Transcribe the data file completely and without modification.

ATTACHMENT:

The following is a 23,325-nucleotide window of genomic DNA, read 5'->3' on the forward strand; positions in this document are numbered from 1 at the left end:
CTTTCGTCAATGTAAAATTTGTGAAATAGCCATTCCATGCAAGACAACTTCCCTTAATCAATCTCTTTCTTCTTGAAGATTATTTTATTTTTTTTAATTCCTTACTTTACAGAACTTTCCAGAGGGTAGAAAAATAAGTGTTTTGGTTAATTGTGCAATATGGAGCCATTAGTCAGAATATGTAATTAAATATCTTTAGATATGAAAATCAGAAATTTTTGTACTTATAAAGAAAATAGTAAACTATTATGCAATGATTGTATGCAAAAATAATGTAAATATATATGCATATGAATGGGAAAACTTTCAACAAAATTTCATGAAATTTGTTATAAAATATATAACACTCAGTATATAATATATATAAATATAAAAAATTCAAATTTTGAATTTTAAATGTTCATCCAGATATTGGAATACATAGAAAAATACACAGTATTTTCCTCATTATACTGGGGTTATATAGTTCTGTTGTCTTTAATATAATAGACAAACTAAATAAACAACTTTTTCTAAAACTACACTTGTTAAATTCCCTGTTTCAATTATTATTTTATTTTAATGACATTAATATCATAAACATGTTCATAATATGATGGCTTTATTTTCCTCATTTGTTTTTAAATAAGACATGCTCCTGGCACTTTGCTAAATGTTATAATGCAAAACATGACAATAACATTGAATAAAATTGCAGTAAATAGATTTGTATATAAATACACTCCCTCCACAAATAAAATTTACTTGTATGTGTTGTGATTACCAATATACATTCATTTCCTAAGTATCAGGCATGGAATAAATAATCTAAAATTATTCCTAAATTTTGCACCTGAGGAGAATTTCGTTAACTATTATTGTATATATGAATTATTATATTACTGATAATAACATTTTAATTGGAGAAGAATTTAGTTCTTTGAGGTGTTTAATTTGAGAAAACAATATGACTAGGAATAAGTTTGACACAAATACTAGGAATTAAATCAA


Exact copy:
The following is a 23,325-nucleotide window of genomic DNA, read 5'->3' on the forward strand; positions in this document are numbered from 1 at the left end:
CTTTCGTCAATGTAAAATTTGTGAAATAGCCATTCCATGCAAGACAACTTCCCTTAATCAATCTCTTTCTTCTTGAAGATTATTTTATTTTTTTTAATTCCTTACTTTACAGAACTTTCCAGAGGGTAGAAAAATAAGTGTTTTGGTTAATTGTGCAATATGGAGCCATTAGTCAGAATATGTAATTAAATATCTTTAGATATGAAAATCAGAAATTTTTGTACTTATAAAGAAAATAGTAAACTATTATGCAATGATTGTATGCAAAAATAATGTAAATATATATGCATATGAATGGGAAAACTTTCAACAAAATTTCATGAAATTTGTTATAAAATATATAACACTCAGTATATAATATATATAAATATAAAAAATTCAAATTTTGAATTTTAAATGTTCATCCAGATATTGGAATACATAGAAAAATACACAGTATTTTCCTCATTATACTGGGGTTATATAGTTCTGTTGTCTTTAATATAATAGACAAACTAAATAAACAACTTTTTCTAAAACTACACTTGTTAAATTCCCTGTTTCAATTATTATTTTATTTTAATGACATTAATATCATAAACATGTTCATAATATGATGGCTTTATTTTCCTCATTTGTTTTTAAATAAGACATGCTCCTGGCACTTTGCTAAATGTTATAATGCAAAACATGACAATAACATTGAATAAAATTGCAGTAAATAGATTTGTATATAAATACACTCCCTCCACAAATAAAATTTACTTGTATGTGTTGTGATTACCAATATACATTCATTTCCTAAGTATCAGGCATGGAATAAATAATCTAAAATTATTCCTAAATTTTGCACCTGAGGAGAATTTCGTTAACTATTATTGTATATATGAATTATTATATTACTGATAATAACATTTTAATTGGAGAAGAATTTAGTTCTTTGAGGTGTTTAATTTGAGAAAACAATATGACTAGGAATAAGTTTGACACAAATACTAGGAATTAAATCAA